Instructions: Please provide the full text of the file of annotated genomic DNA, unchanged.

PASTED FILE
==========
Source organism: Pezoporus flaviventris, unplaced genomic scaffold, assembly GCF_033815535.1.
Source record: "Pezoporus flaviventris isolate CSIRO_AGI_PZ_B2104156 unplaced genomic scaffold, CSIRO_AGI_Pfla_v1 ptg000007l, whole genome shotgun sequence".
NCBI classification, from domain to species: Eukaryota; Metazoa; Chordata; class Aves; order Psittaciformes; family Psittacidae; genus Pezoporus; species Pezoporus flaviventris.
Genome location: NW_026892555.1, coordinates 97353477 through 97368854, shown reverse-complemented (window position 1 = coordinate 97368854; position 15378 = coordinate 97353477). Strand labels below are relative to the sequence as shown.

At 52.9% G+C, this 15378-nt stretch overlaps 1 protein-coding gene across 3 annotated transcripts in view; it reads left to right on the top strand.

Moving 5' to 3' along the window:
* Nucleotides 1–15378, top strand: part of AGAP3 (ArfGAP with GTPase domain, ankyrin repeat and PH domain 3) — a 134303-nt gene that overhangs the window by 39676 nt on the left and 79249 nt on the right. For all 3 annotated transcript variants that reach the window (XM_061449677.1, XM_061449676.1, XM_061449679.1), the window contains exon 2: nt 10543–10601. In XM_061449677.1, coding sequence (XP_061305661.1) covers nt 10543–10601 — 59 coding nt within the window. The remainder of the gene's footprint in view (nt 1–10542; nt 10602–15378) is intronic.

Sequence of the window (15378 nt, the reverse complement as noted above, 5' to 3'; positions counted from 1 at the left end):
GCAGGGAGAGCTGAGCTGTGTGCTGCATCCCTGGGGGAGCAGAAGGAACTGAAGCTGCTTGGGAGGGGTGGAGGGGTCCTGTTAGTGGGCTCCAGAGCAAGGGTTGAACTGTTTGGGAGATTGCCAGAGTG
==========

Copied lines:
Source organism: Pezoporus flaviventris, unplaced genomic scaffold, assembly GCF_033815535.1.
Source record: "Pezoporus flaviventris isolate CSIRO_AGI_PZ_B2104156 unplaced genomic scaffold, CSIRO_AGI_Pfla_v1 ptg000007l, whole genome shotgun sequence".
NCBI classification, from domain to species: Eukaryota; Metazoa; Chordata; class Aves; order Psittaciformes; family Psittacidae; genus Pezoporus; species Pezoporus flaviventris.
Genome location: NW_026892555.1, coordinates 97353477 through 97368854, shown reverse-complemented (window position 1 = coordinate 97368854; position 15378 = coordinate 97353477). Strand labels below are relative to the sequence as shown.

At 52.9% G+C, this 15378-nt stretch overlaps 1 protein-coding gene across 3 annotated transcripts in view; it reads left to right on the top strand.

Moving 5' to 3' along the window:
* Nucleotides 1–15378, top strand: part of AGAP3 (ArfGAP with GTPase domain, ankyrin repeat and PH domain 3) — a 134303-nt gene that overhangs the window by 39676 nt on the left and 79249 nt on the right. For all 3 annotated transcript variants that reach the window (XM_061449677.1, XM_061449676.1, XM_061449679.1), the window contains exon 2: nt 10543–10601. In XM_061449677.1, coding sequence (XP_061305661.1) covers nt 10543–10601 — 59 coding nt within the window. The remainder of the gene's footprint in view (nt 1–10542; nt 10602–15378) is intronic.

Sequence of the window (15378 nt, the reverse complement as noted above, 5' to 3'; positions counted from 1 at the left end):
GCAGGGAGAGCTGAGCTGTGTGCTGCATCCCTGGGGGAGCAGAAGGAACTGAAGCTGCTTGGGAGGGGTGGAGGGGTCCTGTTAGTGGGCTCCAGAGCAAGGGTTGAACTGTTTGGGAGATTGCCAGAGTG